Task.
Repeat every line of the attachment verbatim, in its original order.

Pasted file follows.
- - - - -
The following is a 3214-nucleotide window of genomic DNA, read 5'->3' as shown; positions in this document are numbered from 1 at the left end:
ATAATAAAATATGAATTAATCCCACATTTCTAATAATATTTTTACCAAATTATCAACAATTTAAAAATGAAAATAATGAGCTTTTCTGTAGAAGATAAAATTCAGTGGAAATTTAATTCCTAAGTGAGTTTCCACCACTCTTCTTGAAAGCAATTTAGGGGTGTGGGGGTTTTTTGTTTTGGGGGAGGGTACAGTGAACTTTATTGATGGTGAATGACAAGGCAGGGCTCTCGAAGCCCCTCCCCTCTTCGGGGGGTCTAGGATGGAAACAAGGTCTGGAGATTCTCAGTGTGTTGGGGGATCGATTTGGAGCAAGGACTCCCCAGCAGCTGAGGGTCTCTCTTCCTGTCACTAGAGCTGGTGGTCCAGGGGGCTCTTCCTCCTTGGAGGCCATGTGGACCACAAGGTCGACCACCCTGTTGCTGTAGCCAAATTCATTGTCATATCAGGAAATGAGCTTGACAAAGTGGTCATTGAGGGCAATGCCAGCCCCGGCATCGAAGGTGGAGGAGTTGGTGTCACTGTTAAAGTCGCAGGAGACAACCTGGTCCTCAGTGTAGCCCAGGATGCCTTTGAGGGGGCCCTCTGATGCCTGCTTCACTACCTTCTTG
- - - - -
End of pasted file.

The following is a 3214-nucleotide window of genomic DNA, read 5'->3' as shown; positions in this document are numbered from 1 at the left end:
ATAATAAAATATGAATTAATCCCACATTTCTAATAATATTTTTACCAAATTATCAACAATTTAAAAATGAAAATAATGAGCTTTTCTGTAGAAGATAAAATTCAGTGGAAATTTAATTCCTAAGTGAGTTTCCACCACTCTTCTTGAAAGCAATTTAGGGGTGTGGGGGTTTTTTGTTTTGGGGGAGGGTACAGTGAACTTTATTGATGGTGAATGACAAGGCAGGGCTCTCGAAGCCCCTCCCCTCTTCGGGGGGTCTAGGATGGAAACAAGGTCTGGAGATTCTCAGTGTGTTGGGGGATCGATTTGGAGCAAGGACTCCCCAGCAGCTGAGGGTCTCTCTTCCTGTCACTAGAGCTGGTGGTCCAGGGGGCTCTTCCTCCTTGGAGGCCATGTGGACCACAAGGTCGACCACCCTGTTGCTGTAGCCAAATTCATTGTCATATCAGGAAATGAGCTTGACAAAGTGGTCATTGAGGGCAATGCCAGCCCCGGCATCGAAGGTGGAGGAGTTGGTGTCACTGTTAAAGTCGCAGGAGACAACCTGGTCCTCAGTGTAGCCCAGGATGCCTTTGAGGGGGCCCTCTGATGCCTGCTTCACTACCTTCTTG